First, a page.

You Shouldn’t Be Embarrassed
By Gaby Dunn
If you’re embarrassed about something right now, you shouldn’t be. Well, actually, you can be embarrassed. I don’t want to tell you not to feel how you feel because often feeling badly about feeling badly just compounds everything. If you feel embarrassed, you can revel in it and lounge around and pick up that embarrassment and hug it close if you want. If you think it’ll help. If you think it’ll unpack the layers of negative feelings.
But I want you to know that embarrassment is temporary and it is universal and it is what you let it become. So if you’re embarrassed right now, seize it. Let it wash over you. Live in it.
And then throw it away. You can’t change whatever happened. You can’t change how things turned out. You can’t change what you did or what someone else did. You can only work with what you feel right now.
Everyone gets embarrassed. Everyone has been embarrassed. Everyone, even you, will eventually again become embarrassed. So what good does it do to let it take over your life?
Even worse, people are embarrassed about things that aren’t even embarrassing. That are just things that happen to all people. Once, I was with a friend when he was having digestive problems and he was mortified that I’d know he had to poop. But like, doesn’t everybody poop? Why would I feel anything but sympathy because he was sick? I wanted to help. I wanted to get him some Pepto or take him home. It didn’t even occur to me that he be embarrassed even though he clearly was. I just kept saying, “Don’t be! This has happened to me before! I am sorry it’s happening to you, dude. Everything is cool.” And I meant it. Everyone in the world has had diarrhea at some point. (I mean, as they say in Mean Girls, she is sorry she laughed at you that time.)
It’s like what Steph said in her post about periods and hiding tampons: why do we pretend these things aren’t universal? Do we lack the basic ability to sympathize with others? Do we have such faulty memories that we can’t remember a time when we felt the same exact way? Are we so flawless? All this stuff we act so embarrassed or ashamed about are things every single person on Earth has been through. Like Steph will no longer hide her tampons in her sleeve in some weird attempt to pretend women don’t get their periods, we should all be more connected to each other. We should all soothe each other’s embarrassment.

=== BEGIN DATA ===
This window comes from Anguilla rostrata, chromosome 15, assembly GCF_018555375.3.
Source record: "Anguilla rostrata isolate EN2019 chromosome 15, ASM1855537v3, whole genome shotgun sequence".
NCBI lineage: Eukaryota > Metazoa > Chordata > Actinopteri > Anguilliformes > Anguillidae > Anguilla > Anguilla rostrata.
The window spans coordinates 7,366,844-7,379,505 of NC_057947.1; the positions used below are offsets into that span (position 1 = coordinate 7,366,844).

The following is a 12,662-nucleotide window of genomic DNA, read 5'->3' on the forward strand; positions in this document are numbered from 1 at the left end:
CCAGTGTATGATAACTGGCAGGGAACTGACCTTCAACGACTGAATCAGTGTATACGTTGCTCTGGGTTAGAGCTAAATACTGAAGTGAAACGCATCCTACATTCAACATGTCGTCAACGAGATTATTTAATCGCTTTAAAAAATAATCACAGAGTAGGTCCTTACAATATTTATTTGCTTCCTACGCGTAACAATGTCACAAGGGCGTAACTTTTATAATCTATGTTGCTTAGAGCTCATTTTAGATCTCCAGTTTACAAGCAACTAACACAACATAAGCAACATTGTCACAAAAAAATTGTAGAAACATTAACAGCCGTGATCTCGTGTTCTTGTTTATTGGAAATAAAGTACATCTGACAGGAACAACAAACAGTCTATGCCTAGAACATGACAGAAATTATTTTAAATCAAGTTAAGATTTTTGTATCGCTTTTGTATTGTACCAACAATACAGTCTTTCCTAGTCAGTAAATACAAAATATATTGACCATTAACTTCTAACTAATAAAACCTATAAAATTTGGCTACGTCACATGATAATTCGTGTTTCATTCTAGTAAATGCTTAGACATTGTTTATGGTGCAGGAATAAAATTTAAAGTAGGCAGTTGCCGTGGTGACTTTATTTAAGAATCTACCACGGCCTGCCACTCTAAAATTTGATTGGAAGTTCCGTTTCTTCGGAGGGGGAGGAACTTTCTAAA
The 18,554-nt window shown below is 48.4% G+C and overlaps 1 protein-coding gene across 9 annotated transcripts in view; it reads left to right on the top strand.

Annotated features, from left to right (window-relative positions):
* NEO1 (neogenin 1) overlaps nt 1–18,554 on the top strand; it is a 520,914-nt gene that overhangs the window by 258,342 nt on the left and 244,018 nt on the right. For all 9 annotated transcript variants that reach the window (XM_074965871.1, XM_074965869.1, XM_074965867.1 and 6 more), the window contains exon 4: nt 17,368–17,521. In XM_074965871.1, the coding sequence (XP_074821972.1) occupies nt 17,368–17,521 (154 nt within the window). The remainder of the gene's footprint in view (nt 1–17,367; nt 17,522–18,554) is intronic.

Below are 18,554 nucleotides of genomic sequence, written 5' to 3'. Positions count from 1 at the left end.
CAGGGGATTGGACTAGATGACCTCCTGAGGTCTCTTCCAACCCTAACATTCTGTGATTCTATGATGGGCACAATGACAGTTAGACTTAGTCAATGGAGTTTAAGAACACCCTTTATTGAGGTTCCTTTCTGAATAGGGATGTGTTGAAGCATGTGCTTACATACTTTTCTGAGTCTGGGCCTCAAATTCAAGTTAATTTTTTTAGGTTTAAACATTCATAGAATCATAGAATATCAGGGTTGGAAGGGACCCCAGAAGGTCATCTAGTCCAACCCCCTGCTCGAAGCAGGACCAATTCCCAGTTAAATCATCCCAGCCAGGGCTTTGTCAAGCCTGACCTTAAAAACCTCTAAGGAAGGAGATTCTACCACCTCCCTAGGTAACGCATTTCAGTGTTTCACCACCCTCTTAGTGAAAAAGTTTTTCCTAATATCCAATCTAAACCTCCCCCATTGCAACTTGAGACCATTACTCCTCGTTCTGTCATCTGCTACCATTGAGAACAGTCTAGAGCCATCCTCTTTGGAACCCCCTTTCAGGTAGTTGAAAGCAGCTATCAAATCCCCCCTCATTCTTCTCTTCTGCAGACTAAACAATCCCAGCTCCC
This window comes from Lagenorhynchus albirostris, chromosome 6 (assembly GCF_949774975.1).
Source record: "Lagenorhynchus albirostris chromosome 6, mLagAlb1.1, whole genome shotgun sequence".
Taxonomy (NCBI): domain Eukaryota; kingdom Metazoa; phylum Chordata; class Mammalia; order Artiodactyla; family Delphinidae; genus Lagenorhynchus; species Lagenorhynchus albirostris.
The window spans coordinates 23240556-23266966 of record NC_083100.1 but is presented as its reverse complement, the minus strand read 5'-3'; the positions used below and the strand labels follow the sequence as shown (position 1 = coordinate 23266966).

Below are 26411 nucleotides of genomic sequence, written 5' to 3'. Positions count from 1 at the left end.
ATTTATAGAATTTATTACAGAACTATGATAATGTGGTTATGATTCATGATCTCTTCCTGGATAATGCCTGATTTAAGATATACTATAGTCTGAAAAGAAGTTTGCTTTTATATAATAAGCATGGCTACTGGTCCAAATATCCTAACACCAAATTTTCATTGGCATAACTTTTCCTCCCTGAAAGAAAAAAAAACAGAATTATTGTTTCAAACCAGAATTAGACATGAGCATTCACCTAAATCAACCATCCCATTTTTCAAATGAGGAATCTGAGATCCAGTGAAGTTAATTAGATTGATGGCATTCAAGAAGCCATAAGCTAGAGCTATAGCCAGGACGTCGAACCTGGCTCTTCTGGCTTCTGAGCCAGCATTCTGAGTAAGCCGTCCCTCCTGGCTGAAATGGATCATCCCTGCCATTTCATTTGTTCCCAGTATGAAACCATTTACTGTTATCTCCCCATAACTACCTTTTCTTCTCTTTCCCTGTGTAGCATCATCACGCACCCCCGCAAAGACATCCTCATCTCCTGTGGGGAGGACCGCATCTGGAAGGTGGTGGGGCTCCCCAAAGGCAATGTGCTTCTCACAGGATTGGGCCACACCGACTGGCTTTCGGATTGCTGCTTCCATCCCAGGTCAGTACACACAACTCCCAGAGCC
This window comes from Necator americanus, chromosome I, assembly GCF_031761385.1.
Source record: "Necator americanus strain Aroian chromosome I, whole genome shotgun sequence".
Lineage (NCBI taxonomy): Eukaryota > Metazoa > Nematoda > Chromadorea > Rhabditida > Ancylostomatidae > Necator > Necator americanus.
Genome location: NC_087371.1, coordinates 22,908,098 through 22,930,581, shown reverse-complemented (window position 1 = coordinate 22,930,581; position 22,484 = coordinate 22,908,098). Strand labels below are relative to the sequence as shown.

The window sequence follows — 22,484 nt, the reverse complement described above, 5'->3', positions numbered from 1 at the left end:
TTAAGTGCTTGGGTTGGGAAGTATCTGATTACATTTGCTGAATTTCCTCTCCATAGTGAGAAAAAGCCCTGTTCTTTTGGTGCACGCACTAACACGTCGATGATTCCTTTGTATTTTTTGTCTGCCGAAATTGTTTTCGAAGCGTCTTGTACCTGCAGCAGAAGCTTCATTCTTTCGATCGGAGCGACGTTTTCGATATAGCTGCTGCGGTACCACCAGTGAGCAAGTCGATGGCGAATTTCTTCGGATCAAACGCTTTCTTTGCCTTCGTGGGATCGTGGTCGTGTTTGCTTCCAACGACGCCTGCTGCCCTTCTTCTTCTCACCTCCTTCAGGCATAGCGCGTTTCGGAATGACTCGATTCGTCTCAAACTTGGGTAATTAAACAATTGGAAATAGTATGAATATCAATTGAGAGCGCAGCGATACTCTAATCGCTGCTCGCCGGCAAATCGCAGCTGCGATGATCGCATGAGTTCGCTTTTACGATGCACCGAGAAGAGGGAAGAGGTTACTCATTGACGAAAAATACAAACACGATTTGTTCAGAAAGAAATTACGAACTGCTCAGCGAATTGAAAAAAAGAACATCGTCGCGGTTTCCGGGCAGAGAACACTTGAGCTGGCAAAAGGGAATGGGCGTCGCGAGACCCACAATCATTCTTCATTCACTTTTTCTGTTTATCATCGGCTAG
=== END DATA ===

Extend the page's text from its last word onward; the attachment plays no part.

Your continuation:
Or on a different track, everyone’s made social faux pas or thought something incorrect or said something stupid. Everyone. No one has just floated through life in a perfect protective bubble of never slipping up or making an obvious mistake. We’ve all been there. Shouldn’t that lessen our embarrassment?
Perhaps it comes from our own ideas of self. We don’t want to be the “person who does this particular thing.” In fact, we want to be the exact opposite of that person and now we are that person. In that case, we’ve let embarrassment define us. And we should be defined by so much more.
Late at night, when you can’t sleep, in the corner of your mind, when you replay all the times you forgot someone’s name or was talking shit and the person was right behind you or whatever weird bodily function screwed up a date or whatever, just remember that this has happened to everyone. Do not deny it, you few who will deny it. WE ALL POOP. And we all forget birthdays and we all show up to early to parties and whatever.
That’s life, man. So stop replaying your embarrassment just to beat yourself up. No one is hung up on it but you.
You should follow Thought Catalog on Twitter here.
A | A | A
So in many ways, females have been conditioned to see other females as foes and competition first, and to wannabe guys’ girls.
2. You’re happy all the time.
People with wedding boards annoy me.
By Danae Kelly
Everything and everyone becomes so much more serious each year after graduating. And getting together with friends keeps getting harder.